Benefits of Cultural Diversity in the Workplace
In the United Kingdom, ethnic minorities make up 14% of the working-age population. However, members of this group only make up 10% of the workforce, and they only hold 6% of the UK’s top management positions.
Are you looking to improve cultural diversity at your company? If so, read on to learn more about the importance of diversity and inclusion in the workplace. You’ll also find some suggestions on how you can create a more inclusive work environment.
What Is Cultural Diversity?
Cultural diversity is all about making sure a wide range of cultural and ethnic groups are represented in society.
When most people think about running an inclusive business, they think about hiring employees of different races and ethnicities. That’s a big part of the puzzle, of course. However, a truly culturally diverse workplace also takes other factors into account, including the following diversity groups:
- Gender: Men and women, as well as nonbinary and gender non-conforming individuals, should all be represented.
- LGBT+ community: Members of the LGBT+ community should be included and not face discrimination in the workplace.
- Age: Both younger and older employees can be discriminated against and should have a place in the company.
- Disability: People with disabilities deserve equal work opportunities, as well as accommodations so they can do their jobs without difficulty.
- Neurodiversity: Employers should recognise and provide a supportive environment for people who have neurological differences (dyslexia, autism, Tourette’s syndrome, Attention-Deficit Hyperactive Disorder, etc.).
Benefits of Cultural Diversity
Making diversity a priority in your hiring strategy offers a lot of benefits to your business and company culture. The following are some of the top reasons why it matters:
When all of your employees look the same, are around the same age, come from the same place, and are neurotypical, you don’t have a lot of opportunities to hear unique perspectives. A diverse workplace allows for all kinds of voices to be heard and gives you a chance to see things in a way you probably wouldn’t otherwise.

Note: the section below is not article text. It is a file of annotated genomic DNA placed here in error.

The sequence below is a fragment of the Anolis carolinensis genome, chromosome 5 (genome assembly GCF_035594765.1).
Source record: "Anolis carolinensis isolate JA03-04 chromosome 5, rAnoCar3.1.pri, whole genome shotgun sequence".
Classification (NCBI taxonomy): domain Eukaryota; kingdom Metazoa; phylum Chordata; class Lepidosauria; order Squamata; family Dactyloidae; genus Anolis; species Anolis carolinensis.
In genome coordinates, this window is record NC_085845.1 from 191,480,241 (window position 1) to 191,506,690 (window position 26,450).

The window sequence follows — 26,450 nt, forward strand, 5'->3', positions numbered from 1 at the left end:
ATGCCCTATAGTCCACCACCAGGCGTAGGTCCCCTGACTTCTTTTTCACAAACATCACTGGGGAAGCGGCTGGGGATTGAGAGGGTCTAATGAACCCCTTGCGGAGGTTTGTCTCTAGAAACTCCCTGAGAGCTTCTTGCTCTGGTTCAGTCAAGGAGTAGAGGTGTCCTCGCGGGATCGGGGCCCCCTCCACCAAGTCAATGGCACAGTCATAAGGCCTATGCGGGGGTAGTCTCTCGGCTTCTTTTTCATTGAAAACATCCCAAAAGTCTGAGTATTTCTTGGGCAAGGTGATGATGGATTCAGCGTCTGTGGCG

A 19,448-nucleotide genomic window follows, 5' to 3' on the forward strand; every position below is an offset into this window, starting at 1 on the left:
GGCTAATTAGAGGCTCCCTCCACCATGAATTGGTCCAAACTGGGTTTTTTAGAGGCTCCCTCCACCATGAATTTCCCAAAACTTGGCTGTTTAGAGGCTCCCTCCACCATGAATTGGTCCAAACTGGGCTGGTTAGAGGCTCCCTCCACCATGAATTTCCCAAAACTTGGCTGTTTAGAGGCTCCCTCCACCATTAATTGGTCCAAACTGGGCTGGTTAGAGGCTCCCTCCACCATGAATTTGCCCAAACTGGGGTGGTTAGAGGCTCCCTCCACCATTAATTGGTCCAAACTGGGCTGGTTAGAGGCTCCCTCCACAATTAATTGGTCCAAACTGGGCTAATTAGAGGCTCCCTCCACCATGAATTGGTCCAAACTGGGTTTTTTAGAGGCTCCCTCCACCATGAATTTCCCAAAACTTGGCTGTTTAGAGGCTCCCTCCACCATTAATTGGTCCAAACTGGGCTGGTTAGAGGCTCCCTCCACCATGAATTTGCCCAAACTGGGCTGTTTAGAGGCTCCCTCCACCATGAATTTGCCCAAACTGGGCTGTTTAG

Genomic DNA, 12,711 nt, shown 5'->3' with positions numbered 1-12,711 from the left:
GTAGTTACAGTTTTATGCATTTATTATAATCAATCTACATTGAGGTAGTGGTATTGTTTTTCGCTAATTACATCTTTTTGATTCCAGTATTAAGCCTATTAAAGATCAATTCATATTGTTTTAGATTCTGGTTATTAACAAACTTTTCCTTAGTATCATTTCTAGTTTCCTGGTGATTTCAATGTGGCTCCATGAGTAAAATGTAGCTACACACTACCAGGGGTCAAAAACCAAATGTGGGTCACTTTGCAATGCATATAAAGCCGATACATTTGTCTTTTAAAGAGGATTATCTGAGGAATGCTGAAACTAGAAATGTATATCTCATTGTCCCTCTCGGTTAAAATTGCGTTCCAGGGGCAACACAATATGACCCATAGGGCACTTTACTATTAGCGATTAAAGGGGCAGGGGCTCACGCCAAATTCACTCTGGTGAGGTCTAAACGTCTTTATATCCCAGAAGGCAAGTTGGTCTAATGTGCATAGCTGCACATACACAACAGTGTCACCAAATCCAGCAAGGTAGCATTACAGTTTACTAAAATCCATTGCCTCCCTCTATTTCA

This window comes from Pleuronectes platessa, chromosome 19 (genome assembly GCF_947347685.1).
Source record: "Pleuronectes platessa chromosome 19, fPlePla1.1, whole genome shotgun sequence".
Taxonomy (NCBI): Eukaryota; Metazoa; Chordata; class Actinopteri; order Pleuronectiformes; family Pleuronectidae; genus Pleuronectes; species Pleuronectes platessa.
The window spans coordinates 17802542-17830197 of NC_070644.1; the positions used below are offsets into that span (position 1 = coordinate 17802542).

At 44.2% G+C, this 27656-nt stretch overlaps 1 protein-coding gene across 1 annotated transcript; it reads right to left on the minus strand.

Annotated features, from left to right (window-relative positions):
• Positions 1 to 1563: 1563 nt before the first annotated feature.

More Creativity and Innovation
Opening up your company to a more diverse group of people also opens you and your team up to new skill sets and more creativity.
People who see and experience the world differently than you will also present new ideas and provide new and innovative solutions to the problems your team, as well as your clients/customers, are facing. In fact, research shows that inclusive companies are 1.7 times more likely to be innovation leaders in their fields.
Increased Employee Engagement
Diverse and inclusive teams tend to have higher rates of engagement and productivity than non-inclusive teams.
Think about it: when employees feel that they are included and that their unique perspectives genuinely matter to the company’s higher-ups, they’re naturally going to be more engaged and invested in their work.
Less Employee Turnover
High rates of employee turnover are expensive, they hinder productivity, and they reflect poorly on your company as a whole.
When teams are more diverse and inclusive (and your team members feel represented and respected), your company is less likely to be affected by employee attrition and less likely to have to go through the costly process of replacing them.